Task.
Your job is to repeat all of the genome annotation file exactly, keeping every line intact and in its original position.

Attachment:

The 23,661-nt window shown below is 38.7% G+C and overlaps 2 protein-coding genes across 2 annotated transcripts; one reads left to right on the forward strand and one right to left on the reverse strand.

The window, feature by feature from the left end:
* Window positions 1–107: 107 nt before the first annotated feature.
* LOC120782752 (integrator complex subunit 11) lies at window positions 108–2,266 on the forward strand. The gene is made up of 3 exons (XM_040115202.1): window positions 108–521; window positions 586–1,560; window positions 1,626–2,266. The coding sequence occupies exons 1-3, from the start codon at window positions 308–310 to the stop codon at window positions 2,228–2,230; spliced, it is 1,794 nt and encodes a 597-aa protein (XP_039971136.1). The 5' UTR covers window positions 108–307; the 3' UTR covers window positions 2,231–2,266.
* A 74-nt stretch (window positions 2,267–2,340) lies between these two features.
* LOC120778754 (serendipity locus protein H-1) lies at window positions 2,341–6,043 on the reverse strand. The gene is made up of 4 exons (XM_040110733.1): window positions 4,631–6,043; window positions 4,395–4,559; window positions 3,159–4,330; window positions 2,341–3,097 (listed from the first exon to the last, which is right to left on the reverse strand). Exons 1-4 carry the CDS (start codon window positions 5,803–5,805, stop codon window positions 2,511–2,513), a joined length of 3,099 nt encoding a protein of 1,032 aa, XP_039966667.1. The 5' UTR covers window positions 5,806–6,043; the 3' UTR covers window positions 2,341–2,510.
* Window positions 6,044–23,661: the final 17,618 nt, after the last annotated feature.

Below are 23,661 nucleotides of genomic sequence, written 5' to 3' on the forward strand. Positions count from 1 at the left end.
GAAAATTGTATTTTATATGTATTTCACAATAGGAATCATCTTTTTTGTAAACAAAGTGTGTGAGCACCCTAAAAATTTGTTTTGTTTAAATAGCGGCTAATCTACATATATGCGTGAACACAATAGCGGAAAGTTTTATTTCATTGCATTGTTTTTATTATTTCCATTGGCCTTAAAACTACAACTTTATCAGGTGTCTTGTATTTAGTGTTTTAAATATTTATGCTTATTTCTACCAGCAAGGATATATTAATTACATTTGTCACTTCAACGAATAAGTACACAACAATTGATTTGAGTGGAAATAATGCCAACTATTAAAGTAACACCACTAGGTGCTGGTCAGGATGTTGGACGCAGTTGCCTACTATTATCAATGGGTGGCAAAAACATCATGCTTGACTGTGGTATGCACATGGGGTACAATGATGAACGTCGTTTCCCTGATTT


The 23,661-nt window shown below is 38.7% G+C and overlaps 2 protein-coding genes across 2 annotated transcripts; one reads left to right on the forward strand and one right to left on the reverse strand.

The window, feature by feature from the left end:
* Window positions 1–107: 107 nt before the first annotated feature.
* LOC120782752 (integrator complex subunit 11) lies at window positions 108–2,266 on the forward strand. The gene is made up of 3 exons (XM_040115202.1): window positions 108–521; window positions 586–1,560; window positions 1,626–2,266. The coding sequence occupies exons 1-3, from the start codon at window positions 308–310 to the stop codon at window positions 2,228–2,230; spliced, it is 1,794 nt and encodes a 597-aa protein (XP_039971136.1). The 5' UTR covers window positions 108–307; the 3' UTR covers window positions 2,231–2,266.
* A 74-nt stretch (window positions 2,267–2,340) lies between these two features.
* LOC120778754 (serendipity locus protein H-1) lies at window positions 2,341–6,043 on the reverse strand. The gene is made up of 4 exons (XM_040110733.1): window positions 4,631–6,043; window positions 4,395–4,559; window positions 3,159–4,330; window positions 2,341–3,097 (listed from the first exon to the last, which is right to left on the reverse strand). Exons 1-4 carry the CDS (start codon window positions 5,803–5,805, stop codon window positions 2,511–2,513), a joined length of 3,099 nt encoding a protein of 1,032 aa, XP_039966667.1. The 5' UTR covers window positions 5,806–6,043; the 3' UTR covers window positions 2,341–2,510.
* Window positions 6,044–23,661: the final 17,618 nt, after the last annotated feature.

Below are 23,661 nucleotides of genomic sequence, written 5' to 3' on the forward strand. Positions count from 1 at the left end.
GAAAATTGTATTTTATATGTATTTCACAATAGGAATCATCTTTTTTGTAAACAAAGTGTGTGAGCACCCTAAAAATTTGTTTTGTTTAAATAGCGGCTAATCTACATATATGCGTGAACACAATAGCGGAAAGTTTTATTTCATTGCATTGTTTTTATTATTTCCATTGGCCTTAAAACTACAACTTTATCAGGTGTCTTGTATTTAGTGTTTTAAATATTTATGCTTATTTCTACCAGCAAGGATATATTAATTACATTTGTCACTTCAACGAATAAGTACACAACAATTGATTTGAGTGGAAATAATGCCAACTATTAAAGTAACACCACTAGGTGCTGGTCAGGATGTTGGACGCAGTTGCCTACTATTATCAATGGGTGGCAAAAACATCATGCTTGACTGTGGTATGCACATGGGGTACAATGATGAACGTCGTTTCCCTGATTT